What follows is a description of the themes of the survey questions askedn overview of the survey questions, the representation makeup ofa description of our participantsrespondents, and a breakdown of the responses by specific topics.

    White background with black text that reads: #GetWokeADA26 “I am black. I am a woman. I am disabled. I am magic.” —Joi Meyer Brewer. On the left-hand side is an image of a Black Wonder Woman character in a wheelchair. She has rainbow wristbands and a golden lasso by her wheel. Image: Mike Mort @MikeeMort. On the lower right-hand side: Full report: RampYouVoice.com DisabilityVisibilityProject.com



  1. Black America is Hurting & Tired. White America, Do You Even Care?

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    I am tired.

    Black America is tired.  

    We are at our boiling point in this country.  The police violence that transpired within the last week set off a deep fire within all of us with the murders of Alton Sterling in Baton Rouge and Philando Castile in Minnesota.  To see two Black men murdered during encounters with the police in such savage regards was sickening to watch and comprehend.  


  1. #DisabilityTooWhite: Making the “Good Trouble” in Advocacy

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    By now, many of you may have heard of the hashtag #DisabilityTooWhite.  It was created last Wednesday on Twitter impromptu by me, and has gained a lot of support, resistance, and interest from those within and outside of the disability community.  I have been interviewed by many pertaining to the hashtag, and felt that it was very much appropriate to discuss it on my blog, and to be very candid on how I felt about what has transpired in the past week.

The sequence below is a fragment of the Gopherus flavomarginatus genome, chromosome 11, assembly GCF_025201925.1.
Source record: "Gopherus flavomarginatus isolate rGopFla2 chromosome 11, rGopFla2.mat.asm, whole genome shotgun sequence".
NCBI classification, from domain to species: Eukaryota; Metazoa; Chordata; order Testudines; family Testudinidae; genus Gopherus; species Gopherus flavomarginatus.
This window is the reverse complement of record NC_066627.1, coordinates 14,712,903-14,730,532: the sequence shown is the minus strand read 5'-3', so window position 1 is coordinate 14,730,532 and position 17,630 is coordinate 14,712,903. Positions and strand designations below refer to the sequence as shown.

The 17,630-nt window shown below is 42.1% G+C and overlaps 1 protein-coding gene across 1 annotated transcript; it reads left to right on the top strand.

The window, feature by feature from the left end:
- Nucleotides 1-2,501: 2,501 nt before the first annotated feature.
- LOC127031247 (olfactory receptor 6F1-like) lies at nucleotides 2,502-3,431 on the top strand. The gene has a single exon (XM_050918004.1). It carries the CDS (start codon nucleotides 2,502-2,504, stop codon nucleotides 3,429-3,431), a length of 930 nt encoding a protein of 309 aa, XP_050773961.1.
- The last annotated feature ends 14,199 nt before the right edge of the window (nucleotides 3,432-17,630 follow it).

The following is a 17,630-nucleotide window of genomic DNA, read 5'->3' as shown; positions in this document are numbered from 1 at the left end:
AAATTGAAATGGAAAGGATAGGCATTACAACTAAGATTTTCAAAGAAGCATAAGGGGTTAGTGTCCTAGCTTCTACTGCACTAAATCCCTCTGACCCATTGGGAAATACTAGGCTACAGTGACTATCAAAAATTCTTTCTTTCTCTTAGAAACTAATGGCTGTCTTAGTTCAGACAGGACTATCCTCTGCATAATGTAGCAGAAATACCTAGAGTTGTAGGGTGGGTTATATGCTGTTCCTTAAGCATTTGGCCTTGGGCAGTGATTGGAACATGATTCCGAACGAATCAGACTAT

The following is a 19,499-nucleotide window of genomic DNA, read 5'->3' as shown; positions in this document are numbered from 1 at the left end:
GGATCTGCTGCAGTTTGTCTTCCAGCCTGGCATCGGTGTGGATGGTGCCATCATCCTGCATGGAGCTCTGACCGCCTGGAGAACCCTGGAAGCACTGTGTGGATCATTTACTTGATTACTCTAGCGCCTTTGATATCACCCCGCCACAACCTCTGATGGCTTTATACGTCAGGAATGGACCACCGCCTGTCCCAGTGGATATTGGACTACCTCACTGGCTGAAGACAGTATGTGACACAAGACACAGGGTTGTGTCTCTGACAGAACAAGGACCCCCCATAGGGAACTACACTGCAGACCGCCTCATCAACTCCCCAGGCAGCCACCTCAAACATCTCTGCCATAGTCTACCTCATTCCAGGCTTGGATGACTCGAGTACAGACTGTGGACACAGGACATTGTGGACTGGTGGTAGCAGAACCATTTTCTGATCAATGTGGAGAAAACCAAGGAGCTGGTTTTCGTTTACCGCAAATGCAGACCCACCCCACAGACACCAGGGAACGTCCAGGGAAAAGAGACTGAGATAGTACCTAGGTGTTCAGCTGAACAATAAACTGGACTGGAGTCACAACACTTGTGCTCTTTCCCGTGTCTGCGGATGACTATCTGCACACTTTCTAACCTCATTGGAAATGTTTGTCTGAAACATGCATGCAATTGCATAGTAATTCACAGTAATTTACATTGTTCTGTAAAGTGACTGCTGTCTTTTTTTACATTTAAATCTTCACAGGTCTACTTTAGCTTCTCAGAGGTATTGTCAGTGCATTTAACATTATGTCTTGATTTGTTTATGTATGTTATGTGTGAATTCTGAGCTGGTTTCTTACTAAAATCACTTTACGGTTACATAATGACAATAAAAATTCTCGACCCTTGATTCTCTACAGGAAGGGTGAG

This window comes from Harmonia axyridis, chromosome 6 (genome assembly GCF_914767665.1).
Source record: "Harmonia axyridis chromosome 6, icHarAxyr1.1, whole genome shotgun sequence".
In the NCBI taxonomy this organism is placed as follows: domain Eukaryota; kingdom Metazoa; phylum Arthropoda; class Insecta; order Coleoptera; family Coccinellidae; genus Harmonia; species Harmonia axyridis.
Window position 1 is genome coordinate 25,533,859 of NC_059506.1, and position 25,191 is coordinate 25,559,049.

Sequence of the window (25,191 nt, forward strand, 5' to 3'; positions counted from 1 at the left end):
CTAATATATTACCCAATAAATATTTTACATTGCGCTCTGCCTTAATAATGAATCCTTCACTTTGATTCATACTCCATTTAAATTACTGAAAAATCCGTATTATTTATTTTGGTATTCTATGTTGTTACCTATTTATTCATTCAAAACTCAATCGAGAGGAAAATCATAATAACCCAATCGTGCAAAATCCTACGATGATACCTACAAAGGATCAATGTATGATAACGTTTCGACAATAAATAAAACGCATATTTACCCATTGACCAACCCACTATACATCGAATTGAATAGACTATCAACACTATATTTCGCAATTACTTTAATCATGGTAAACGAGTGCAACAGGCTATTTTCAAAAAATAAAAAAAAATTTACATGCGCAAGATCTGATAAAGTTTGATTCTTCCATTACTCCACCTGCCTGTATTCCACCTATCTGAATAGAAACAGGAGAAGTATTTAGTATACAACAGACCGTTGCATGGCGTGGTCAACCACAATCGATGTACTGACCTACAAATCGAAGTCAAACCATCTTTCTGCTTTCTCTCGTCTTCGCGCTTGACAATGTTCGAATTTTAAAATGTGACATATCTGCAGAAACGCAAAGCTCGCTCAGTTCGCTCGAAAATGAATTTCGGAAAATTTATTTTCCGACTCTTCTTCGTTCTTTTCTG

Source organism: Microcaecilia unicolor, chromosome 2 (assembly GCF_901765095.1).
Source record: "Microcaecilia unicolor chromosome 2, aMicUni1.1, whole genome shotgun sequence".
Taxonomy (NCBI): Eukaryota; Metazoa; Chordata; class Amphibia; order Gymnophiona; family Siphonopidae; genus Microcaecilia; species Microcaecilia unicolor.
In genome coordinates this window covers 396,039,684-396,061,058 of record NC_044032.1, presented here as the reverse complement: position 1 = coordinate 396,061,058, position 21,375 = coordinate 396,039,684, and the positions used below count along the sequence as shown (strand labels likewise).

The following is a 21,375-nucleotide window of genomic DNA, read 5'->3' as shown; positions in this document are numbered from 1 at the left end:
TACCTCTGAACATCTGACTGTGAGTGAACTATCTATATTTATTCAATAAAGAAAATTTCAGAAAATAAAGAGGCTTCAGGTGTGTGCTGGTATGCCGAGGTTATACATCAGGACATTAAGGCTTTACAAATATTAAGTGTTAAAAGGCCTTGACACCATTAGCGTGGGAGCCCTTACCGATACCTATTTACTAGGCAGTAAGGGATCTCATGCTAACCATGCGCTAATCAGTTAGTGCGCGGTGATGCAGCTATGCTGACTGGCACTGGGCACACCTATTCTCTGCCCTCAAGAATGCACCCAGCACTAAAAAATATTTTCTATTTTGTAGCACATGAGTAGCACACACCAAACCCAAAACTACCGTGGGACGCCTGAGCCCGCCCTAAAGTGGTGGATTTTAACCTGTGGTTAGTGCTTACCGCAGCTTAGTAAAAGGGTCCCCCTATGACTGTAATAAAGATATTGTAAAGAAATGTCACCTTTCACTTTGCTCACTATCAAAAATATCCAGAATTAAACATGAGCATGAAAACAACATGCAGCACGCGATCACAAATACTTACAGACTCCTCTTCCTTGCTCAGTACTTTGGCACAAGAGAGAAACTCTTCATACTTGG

1. Black Disabled Woman Syllabus: A Compilation

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    Over the past few weeks, I have been approached by individuals who wanted to understand the Black disabled experience, particularly the plight of Black disabled women and why our struggles matter.  (The inquiries picked up when I published my “Lemonade” post last week.)  I noticed a pattern from those who asked of my knowledge and personal reflections:  many are ignorant of the experiences of Black Americans in general, Black women particularly, and when broken down further, Black disabled women specifically.  

    I decided that as someone who views herself as an “educator” within my advocacy scope, it would be fitting to create a compilation of books, essays/articles, speeches, music, and other bodies of work that accurately explains the diverse forms of Blackness that exists for Black women, and how the lives of Black disabled women meshed within that discourse.